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Comment: Re:Not Fedora's Fault (Score 3, Insightful) 218

by mrbanzai (#23394144) Attached to: Fedora 9 (Sulphur) Released

So what you're saying is that this OS is essentially worthless for normal users. Correct? And I suppose that's fine. Let's just not pretend Joe Windows can install this and be on his way, like he would with something like Ubuntu or Xandros.

The same issue would have been encountered with Ubuntu and Xandros. The grandparent attempted to use the provided Samsung drivers, which do not function correctly in Linux. CUPS happens to have a functioning driver, but you have to configure it for a different printer model for it to work.

Fedora has functioned wonderfully as an OS for normal users, my grandparents included. There are always some usability issues when compared to Windows, but those are generally to be attributed to driver support more than distribution-specific implementations. Ubuntu has some simple interfaces, but I do get tired of this assumption that it is a perfect Linux distribution with regard to "Joe Windows".

Wii

The Wii - Is the Magic Gone? 492

Posted by Zonk
from the do-the-clowns-always-cry-when-you-pack-up-the-paper-sky dept.
Computer And Video Games asks the tough question: is the Wii's magic gone? After the flurry of excitement around the launch, lackluster ports and a persistent inability for Nintendo to keep units on the shelves has made it hard for gamers to sustain their enthusiasm for the system. It doesn't help that most of the good games slated for this year won't be out for months. In some cases, there's doubt they'll even make it out this year: Reggie Fils-Aime appears to be backpedaling on Metroid Prime 3 by Christmas, which would be a shame. GigaGamez has additional commentary. Are you still as excited about the Wii as you were when it launched?
The Courts

+ - Couple who catch cop speeding could face charges.

Submitted by
a_nonamiss
a_nonamiss writes "A Georgia couple, apparently tired of people speeding past their house, installed a camera and radar gun on their property. After it was installed, they caught a police office going 17MPH over the posted limit. They brought this to the attention of the local police department, and are now being forced to appear in front of a judge to answer to charges of stalking.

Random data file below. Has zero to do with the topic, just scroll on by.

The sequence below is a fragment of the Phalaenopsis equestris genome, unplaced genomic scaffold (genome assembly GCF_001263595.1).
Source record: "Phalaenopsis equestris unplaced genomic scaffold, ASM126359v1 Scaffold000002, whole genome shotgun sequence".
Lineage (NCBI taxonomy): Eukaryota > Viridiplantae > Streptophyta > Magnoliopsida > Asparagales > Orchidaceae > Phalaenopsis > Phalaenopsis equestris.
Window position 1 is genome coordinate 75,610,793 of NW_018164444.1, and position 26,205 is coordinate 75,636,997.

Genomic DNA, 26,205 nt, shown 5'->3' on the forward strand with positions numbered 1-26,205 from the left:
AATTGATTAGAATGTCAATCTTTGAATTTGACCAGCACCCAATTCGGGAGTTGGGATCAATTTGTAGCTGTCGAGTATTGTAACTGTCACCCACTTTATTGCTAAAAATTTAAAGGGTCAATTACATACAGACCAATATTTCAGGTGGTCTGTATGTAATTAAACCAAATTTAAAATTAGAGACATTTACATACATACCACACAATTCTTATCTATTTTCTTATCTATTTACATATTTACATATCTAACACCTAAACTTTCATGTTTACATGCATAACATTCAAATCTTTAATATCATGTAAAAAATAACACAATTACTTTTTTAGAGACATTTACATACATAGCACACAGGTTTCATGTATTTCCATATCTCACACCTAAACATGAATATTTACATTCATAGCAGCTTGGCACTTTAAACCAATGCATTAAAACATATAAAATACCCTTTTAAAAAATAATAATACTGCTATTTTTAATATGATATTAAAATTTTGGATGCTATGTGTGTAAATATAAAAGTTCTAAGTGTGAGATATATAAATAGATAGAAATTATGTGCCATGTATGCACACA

from the article:

The Sipples allegedly caught Kennesaw police officer Richard Perrone speeding up to 17 mph over the speed limit. Perrone alerted Bartow authorities, who in turn visited the Sipples' home to tell them Perrone intended to press charges against them for stalking.
I have the utmost respect for most law enforcement. They have a difficult, dangerous and mostly thankless job to do, but shouldn't they be held accountable for casually breaking the very same laws they are supposed to be enforcing? Additionally, shouldn't we, as citizens, have the right to be able to bring this to someone's attention without having to face laughably bogus charges for our efforts?"
Announcements

+ - Dell crowdsources innovation

Submitted by Anonymous Coward
An anonymous reader writes "Last week, Dell launched 'IdeaStorm', a Digg-style customer feedback site which invites users to submit and vote on ways to improve the company's product line and service. Creating such a public and transparent feedback-loop is brave move by a company that is too often associated with exploding laptops and poor customer support. But, argues ZDNet's The Social Web, beyond generating some possitive PR, the pay-off could be signicant: "The 'IdeaStorm' Terms of Service makes it clear that Dell has the right to use any of the ideas "royalty-free" and without compensation. This is obviously a legal necessity, but effectively means that the company isn't just accepting feedback on its own ideas but is in fact crowdsourcing innovation — for little or no cost." Ideas submitted so far, include a Linux-based Dell, ditching software trials and add-ons, and offering a line of eco-friendly PCs. Is crowdsourcing a good strategy for Dell? And should other companies follow suit?"

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